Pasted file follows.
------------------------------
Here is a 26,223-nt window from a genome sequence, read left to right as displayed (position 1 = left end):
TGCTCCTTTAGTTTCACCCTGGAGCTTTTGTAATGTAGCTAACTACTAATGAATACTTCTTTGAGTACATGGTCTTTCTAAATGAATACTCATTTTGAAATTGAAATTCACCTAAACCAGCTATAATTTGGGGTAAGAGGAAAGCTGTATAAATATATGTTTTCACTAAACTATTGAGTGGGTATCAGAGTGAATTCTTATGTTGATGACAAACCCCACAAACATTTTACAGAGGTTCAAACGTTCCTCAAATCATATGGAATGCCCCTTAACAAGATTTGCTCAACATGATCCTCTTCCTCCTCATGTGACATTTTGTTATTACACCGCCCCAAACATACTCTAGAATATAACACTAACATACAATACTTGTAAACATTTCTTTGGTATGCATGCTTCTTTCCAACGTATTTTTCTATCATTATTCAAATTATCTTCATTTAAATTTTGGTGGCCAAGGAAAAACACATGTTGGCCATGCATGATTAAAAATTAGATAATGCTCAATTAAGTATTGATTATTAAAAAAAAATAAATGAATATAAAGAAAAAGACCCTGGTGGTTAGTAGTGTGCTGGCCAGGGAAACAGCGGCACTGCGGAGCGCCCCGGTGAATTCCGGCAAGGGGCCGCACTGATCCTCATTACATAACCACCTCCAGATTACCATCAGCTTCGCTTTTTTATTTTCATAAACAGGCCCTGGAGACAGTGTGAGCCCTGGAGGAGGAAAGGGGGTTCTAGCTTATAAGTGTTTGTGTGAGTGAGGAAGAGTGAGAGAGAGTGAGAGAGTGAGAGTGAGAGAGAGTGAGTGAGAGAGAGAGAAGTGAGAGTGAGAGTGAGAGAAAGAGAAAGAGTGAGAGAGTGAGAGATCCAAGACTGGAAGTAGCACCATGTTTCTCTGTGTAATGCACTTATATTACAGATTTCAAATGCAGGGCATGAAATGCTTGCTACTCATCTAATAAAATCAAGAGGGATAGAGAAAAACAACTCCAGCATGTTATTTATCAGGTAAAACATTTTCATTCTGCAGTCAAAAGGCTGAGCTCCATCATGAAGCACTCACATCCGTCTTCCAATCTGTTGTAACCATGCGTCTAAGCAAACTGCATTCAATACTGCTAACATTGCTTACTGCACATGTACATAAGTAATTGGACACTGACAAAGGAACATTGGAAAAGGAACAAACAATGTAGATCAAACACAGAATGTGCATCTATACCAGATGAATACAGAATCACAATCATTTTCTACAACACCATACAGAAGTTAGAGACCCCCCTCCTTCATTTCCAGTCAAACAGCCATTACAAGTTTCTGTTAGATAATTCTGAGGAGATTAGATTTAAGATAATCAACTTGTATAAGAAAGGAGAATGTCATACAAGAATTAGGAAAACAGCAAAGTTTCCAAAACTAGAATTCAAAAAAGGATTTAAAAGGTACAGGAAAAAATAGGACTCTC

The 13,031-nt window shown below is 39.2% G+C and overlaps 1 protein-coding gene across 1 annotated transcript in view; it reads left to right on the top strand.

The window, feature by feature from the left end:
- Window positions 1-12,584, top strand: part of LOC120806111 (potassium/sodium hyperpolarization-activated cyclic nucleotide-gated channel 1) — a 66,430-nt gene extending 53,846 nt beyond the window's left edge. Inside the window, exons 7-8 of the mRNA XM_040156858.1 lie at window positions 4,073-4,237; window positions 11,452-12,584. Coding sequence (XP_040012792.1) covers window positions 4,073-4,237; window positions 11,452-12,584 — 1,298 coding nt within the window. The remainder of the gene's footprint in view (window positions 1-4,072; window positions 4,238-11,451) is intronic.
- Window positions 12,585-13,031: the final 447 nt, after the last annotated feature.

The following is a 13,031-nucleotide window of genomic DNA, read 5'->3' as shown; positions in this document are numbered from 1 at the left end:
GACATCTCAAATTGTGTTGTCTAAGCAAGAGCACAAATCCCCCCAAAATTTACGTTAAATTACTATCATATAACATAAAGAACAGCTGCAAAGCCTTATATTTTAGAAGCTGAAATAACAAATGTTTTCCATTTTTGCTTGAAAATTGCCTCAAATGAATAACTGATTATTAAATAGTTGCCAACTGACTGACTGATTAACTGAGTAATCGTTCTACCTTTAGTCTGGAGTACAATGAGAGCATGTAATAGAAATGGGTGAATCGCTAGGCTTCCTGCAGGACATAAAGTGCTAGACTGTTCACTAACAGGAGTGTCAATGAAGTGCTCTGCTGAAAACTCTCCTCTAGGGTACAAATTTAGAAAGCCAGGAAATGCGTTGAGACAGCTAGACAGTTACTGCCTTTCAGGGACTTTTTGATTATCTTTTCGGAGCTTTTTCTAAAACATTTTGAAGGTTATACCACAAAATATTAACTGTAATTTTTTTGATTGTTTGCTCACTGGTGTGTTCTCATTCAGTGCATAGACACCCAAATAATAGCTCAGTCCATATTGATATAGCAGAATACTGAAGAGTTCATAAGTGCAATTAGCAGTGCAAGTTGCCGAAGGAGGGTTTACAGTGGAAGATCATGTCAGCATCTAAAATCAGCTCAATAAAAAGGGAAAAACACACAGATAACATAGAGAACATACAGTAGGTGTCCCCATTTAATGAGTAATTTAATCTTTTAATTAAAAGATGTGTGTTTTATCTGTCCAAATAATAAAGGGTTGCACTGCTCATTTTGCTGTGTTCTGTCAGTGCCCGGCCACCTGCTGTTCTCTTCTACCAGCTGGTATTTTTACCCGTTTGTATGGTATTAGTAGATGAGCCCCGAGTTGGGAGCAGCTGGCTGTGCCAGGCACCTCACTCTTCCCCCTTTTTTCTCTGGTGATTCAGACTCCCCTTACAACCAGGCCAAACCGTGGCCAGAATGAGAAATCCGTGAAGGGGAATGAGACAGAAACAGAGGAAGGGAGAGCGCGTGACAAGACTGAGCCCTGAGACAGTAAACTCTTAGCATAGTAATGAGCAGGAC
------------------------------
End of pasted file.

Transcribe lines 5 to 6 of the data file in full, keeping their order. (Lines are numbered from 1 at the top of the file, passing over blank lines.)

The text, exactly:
- Window positions 1-12,584, top strand: part of LOC120806111 (potassium/sodium hyperpolarization-activated cyclic nucleotide-gated channel 1) — a 66,430-nt gene extending 53,846 nt beyond the window's left edge. Inside the window, exons 7-8 of the mRNA XM_040156858.1 lie at window positions 4,073-4,237; window positions 11,452-12,584. Coding sequence (XP_040012792.1) covers window positions 4,073-4,237; window positions 11,452-12,584 — 1,298 coding nt within the window. The remainder of the gene's footprint in view (window positions 1-4,072; window positions 4,238-11,451) is intronic.
- Window positions 12,585-13,031: the final 447 nt, after the last annotated feature.